As you may be aware I am building a Geodesic Dome Greenhouse using tanalised timber but this has thrown up a big problem. I am having to mill an angle on all my timber and I am creating a load of toxic sawdust wich I have no idea how to get rid off.
I want to start using a non treated timber and then treat it after all the milling is done.
So I am looking for a permies friendly wood preserver
It is probably too late for this idea, but there is a new-ish type of lumber that most people haven't heard about. Several companies are now thermotreating/cooking inexpensive species of hardwood lumber, and it offers the same physical properties of the original hardwood, with the rot resistance of pressure treated softwoods, without the addition of chemicals. It also gives the wood a darker color, but you do have to put on some type of uv protector to prevent fading. It costs slightly more than pressure treated lumber, but it seems like it would be perfect for this dome application.
The big application right now is for decking and siding, but some people are also making furniture and even outdoor kitchens out of it. It is not commonly available everywhere, but it is started to gain traction in the U.S.
I agree with Bill, that Yakisugi (grilled cedar) 焼き杉 and natural species resistant to rot, plus other traditional methods are going to be the primary focus for natural/traditional builders for the near future, and perhaps beyond. There are some on the horizon with great potential. Something I have been following and researching for about 3 years now is called Acetylated wood.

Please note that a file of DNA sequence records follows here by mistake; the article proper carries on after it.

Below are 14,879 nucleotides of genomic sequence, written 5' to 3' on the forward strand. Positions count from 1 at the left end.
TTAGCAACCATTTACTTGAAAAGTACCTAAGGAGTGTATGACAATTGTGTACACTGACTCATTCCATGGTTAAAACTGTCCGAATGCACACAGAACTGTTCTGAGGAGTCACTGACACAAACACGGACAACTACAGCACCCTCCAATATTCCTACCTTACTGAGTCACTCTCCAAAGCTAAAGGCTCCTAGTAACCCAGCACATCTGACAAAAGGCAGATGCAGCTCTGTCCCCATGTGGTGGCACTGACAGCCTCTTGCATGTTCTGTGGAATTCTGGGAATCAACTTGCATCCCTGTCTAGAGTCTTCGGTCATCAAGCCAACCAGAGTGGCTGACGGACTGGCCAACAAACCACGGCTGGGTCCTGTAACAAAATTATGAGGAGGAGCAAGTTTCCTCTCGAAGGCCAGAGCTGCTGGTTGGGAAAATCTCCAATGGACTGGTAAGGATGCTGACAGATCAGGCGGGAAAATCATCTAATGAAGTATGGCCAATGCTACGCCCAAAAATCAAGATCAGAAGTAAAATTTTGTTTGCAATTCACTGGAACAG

Of everything I have my "ear on" in the "green" or "environmentally safe" world of R&D for "treated lumber" this one appears to be really the one grabbing attention...and big investors. I have seen several samples and examples of the work and it is quite impressive. Of the 15 or so glass and wood skyscraper slated to start this year, several may have this type of wood, especially for the foundations.
The best preservative is to use no preservative in my opinion, but to use the right timber for the job. Poplar and ash will rot away quickly in contact with the ground. Try using Black locust/ honey locust or sweet chestnut. Oak and chestnut ( the heartwood) will last about 40 years, even in contact with the ground. Our sweet chestnut horsepen has a 40 year warranty to it. These timbers can be harvested by yourself most of the time. I have found sheds made from a tropical hardwood called Bankirai /Bangkirai and it just lasts indefinitely. If you use yakisugi on the previously mentioned non- tropical hardwoods they probably will as well.